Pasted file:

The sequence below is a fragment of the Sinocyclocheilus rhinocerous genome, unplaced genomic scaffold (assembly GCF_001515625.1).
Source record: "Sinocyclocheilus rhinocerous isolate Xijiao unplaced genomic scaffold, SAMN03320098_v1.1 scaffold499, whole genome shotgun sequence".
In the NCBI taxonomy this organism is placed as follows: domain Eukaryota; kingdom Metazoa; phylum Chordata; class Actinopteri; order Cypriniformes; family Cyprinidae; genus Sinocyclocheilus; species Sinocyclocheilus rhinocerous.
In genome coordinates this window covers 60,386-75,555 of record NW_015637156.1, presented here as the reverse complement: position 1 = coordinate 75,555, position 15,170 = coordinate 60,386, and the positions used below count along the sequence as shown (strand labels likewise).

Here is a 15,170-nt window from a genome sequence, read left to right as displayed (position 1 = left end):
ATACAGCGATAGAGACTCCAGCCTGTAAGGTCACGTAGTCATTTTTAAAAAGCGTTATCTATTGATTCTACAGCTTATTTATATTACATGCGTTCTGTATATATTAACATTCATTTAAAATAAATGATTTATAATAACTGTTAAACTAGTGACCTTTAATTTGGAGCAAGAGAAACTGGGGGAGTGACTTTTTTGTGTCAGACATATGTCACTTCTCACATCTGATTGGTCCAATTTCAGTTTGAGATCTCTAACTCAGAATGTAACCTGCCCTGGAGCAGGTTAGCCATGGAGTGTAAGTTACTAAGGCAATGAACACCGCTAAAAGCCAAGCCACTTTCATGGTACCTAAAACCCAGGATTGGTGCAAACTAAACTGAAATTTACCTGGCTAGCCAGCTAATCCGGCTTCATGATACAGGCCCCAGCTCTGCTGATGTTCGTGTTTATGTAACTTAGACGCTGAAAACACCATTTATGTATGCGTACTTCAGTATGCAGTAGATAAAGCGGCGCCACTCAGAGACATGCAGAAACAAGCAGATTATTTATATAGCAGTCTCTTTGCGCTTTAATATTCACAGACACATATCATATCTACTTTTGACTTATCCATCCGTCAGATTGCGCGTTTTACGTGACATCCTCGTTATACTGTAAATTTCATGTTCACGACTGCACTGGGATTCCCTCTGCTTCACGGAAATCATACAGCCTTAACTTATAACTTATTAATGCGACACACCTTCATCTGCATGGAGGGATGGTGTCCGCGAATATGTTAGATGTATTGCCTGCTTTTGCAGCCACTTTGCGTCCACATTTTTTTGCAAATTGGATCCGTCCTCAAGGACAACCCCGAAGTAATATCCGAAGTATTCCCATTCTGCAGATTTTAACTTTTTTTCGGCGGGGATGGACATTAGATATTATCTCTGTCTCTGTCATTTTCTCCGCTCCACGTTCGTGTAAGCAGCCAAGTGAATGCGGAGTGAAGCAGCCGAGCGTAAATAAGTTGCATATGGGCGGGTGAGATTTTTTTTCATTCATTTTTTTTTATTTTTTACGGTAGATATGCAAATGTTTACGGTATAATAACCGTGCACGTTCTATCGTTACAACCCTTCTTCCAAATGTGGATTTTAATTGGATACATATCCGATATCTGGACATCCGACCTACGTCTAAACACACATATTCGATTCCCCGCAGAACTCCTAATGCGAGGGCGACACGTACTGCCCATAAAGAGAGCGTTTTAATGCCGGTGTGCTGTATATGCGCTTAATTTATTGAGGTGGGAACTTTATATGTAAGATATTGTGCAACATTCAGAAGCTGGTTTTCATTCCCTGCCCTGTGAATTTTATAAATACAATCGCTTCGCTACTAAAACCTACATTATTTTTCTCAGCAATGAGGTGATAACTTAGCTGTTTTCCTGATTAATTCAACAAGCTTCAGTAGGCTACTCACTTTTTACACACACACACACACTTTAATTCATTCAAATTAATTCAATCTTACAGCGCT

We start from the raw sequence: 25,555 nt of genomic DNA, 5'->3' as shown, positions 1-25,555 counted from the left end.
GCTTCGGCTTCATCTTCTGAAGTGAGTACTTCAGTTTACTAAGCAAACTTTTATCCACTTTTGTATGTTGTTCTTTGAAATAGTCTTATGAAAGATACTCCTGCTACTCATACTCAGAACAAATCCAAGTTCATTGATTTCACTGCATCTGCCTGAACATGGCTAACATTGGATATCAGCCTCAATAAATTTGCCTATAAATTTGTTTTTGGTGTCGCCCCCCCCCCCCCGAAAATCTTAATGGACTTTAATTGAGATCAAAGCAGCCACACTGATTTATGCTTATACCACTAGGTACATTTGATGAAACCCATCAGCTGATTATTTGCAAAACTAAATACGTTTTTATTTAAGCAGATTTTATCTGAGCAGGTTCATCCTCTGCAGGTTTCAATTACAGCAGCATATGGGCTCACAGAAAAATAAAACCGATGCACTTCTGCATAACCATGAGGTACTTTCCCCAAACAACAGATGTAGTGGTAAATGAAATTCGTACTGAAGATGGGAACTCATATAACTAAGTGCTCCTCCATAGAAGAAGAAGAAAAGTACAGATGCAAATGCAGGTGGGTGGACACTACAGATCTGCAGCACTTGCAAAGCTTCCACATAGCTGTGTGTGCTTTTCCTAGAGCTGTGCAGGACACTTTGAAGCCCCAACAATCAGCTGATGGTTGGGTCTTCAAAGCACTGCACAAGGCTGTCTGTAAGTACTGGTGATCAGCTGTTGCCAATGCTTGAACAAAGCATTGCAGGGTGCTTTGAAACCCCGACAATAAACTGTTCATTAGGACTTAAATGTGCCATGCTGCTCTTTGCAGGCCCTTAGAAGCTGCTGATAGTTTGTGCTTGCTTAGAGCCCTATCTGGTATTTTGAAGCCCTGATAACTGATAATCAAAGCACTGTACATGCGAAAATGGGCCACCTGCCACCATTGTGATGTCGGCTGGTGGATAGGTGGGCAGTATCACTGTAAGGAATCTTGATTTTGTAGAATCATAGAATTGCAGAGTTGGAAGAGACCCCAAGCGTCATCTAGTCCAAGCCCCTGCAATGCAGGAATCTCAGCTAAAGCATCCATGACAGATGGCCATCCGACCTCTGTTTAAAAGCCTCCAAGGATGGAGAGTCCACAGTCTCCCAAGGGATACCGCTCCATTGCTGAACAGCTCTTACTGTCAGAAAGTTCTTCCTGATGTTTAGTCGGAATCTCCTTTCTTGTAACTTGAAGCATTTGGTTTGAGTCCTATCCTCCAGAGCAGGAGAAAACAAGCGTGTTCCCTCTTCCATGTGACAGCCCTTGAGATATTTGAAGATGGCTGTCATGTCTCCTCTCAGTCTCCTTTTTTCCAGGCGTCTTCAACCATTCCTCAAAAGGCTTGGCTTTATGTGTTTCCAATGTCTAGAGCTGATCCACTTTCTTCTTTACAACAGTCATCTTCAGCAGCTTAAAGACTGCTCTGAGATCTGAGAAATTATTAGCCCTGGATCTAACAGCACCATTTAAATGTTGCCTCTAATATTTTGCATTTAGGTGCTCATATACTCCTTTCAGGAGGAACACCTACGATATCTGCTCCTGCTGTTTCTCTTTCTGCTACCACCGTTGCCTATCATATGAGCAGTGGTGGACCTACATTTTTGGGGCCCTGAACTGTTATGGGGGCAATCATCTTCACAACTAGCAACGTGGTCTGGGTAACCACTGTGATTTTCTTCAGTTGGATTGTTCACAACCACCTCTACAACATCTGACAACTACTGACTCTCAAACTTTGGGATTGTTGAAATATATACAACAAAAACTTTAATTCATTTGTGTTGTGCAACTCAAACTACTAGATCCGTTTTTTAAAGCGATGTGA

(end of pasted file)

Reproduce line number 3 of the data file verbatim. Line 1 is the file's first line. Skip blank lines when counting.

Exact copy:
In the NCBI taxonomy this organism is placed as follows: domain Eukaryota; kingdom Metazoa; phylum Chordata; class Actinopteri; order Cypriniformes; family Cyprinidae; genus Sinocyclocheilus; species Sinocyclocheilus rhinocerous.